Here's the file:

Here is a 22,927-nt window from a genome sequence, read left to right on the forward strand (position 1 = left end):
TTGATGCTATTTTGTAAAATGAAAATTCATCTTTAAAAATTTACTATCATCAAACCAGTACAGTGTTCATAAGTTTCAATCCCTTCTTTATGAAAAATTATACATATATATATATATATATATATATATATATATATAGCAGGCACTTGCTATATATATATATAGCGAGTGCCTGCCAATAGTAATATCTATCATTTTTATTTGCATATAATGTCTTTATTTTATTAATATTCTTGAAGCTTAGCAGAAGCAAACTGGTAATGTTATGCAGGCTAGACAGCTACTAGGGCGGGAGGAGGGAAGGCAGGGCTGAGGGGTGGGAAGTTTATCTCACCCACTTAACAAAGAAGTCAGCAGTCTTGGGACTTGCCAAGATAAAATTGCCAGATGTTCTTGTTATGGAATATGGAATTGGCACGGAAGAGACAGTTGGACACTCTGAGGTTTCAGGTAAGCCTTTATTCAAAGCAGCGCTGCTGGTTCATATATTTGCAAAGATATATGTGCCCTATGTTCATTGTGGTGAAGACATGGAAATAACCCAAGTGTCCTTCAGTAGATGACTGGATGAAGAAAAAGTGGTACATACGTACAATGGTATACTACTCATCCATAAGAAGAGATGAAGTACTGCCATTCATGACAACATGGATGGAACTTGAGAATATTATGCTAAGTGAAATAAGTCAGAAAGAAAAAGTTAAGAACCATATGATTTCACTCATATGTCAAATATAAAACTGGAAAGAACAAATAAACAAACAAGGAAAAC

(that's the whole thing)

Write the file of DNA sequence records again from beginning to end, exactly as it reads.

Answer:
Here is a 22,927-nt window from a genome sequence, read left to right on the forward strand (position 1 = left end):
TTGATGCTATTTTGTAAAATGAAAATTCATCTTTAAAAATTTACTATCATCAAACCAGTACAGTGTTCATAAGTTTCAATCCCTTCTTTATGAAAAATTATACATATATATATATATATATATATATATATATATATAGCAGGCACTTGCTATATATATATATAGCGAGTGCCTGCCAATAGTAATATCTATCATTTTTATTTGCATATAATGTCTTTATTTTATTAATATTCTTGAAGCTTAGCAGAAGCAAACTGGTAATGTTATGCAGGCTAGACAGCTACTAGGGCGGGAGGAGGGAAGGCAGGGCTGAGGGGTGGGAAGTTTATCTCACCCACTTAACAAAGAAGTCAGCAGTCTTGGGACTTGCCAAGATAAAATTGCCAGATGTTCTTGTTATGGAATATGGAATTGGCACGGAAGAGACAGTTGGACACTCTGAGGTTTCAGGTAAGCCTTTATTCAAAGCAGCGCTGCTGGTTCATATATTTGCAAAGATATATGTGCCCTATGTTCATTGTGGTGAAGACATGGAAATAACCCAAGTGTCCTTCAGTAGATGACTGGATGAAGAAAAAGTGGTACATACGTACAATGGTATACTACTCATCCATAAGAAGAGATGAAGTACTGCCATTCATGACAACATGGATGGAACTTGAGAATATTATGCTAAGTGAAATAAGTCAGAAAGAAAAAGTTAAGAACCATATGATTTCACTCATATGTCAAATATAAAACTGGAAAGAACAAATAAACAAACAAGGAAAAC